Gay strip on the block

Can Church Street survive the recession and a changing-identity crisis?

It used to be that when a business died on Church, its vacated space was quickly snatched up and something new sprang to life. Bar 501 became Priape Toby’s became Zelda’s BodyBodyWear became American Apparel and then a Bank of Montreal.


But today there are a growing number of empty spaces in Toronto’s fabled gay village, and a new business opening is about as unlikely a sight as a drag queen in sensible shoes.

Priape’s former space above Sailor and the one-time home of Church Street Diner have both been deserted for months, and a For Lease sign popped up at Zelda’s last month when the camp eatery moved to cheaper digs on Yonge.

Across the street, Il Fornello sits abandoned, as does cabaret bar Statler’s. Also gone from the strip recently are dance bar Crews/Tango and eateries Mamma’s Shawarma Wraps and Veda.

Is this the predictable result of hard economic times or the end of the city’s gay village?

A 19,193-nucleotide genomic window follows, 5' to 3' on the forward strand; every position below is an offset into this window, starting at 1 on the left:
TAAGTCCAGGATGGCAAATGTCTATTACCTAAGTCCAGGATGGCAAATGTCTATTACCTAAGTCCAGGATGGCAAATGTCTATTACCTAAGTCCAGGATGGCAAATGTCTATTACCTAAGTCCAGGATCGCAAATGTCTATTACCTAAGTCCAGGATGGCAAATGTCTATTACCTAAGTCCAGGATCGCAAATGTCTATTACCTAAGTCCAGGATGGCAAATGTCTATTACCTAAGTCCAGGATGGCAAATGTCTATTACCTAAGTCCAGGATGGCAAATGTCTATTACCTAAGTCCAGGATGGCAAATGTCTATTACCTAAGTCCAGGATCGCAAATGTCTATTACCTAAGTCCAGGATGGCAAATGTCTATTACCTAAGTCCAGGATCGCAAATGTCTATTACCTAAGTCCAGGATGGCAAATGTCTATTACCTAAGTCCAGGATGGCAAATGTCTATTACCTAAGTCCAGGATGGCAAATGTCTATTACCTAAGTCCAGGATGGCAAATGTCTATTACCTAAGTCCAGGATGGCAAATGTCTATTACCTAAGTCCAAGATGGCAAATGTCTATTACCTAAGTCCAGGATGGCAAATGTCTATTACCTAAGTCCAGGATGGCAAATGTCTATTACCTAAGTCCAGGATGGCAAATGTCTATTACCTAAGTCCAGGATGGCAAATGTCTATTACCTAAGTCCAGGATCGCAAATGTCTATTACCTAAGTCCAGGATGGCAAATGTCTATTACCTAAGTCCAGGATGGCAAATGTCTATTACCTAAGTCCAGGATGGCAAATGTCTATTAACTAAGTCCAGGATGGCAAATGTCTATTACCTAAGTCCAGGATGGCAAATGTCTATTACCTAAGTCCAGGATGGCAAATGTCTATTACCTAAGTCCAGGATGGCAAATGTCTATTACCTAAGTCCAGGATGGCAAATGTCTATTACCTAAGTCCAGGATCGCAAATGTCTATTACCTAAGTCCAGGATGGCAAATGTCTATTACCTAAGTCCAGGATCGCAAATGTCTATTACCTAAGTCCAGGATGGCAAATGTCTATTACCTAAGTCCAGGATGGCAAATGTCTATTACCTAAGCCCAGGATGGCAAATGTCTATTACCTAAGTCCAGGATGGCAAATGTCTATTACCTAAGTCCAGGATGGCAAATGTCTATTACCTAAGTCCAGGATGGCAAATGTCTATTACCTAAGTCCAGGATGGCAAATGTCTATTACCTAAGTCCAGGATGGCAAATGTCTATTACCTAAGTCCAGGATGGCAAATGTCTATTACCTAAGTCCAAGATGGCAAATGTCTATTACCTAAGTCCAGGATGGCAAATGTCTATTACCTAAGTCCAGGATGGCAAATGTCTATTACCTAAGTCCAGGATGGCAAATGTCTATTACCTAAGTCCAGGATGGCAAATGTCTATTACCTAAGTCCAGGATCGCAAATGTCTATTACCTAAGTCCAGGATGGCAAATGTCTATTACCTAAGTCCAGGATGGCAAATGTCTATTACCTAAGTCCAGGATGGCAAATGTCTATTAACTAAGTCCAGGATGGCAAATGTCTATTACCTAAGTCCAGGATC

Playwright Sky Gilbert opined in one of the dailies recently that it isn’t just Church Street that’s on the wane. “When being gay is the same as being straight, there’s no need for gay anything. Gay culture as we know it will eventually disappear.”

Sure enough, gaytown is divided between those who blame or the shift in identity politics for the lost venues and those, the downturn.

Some think the magic has gone out of the gay business sector altogether. Ric Tremaine, who shuttered his Cawthra Square Inns on Jarvis in September, says marketing solely to the queer community can be the kiss of death.

“Both the gay community and the general business community have been sold the concept that gay people have oodles of dollars and are continually shopping and spending irresponsibly,” he says.


“Church has generally been the community of broken dreams for LGBT business people who thought their community would support them just because they’re gay.”

Tremaine knew several years ago that his days operating gay-marketed B&Bs were limited. “My research told me that gay travellers were less likely to stay in a gay business,” he says. “This had more to do with generation gaps. The older guys came looking for safety and covert sexuality, whereas the guys of today find safety in the city generally.”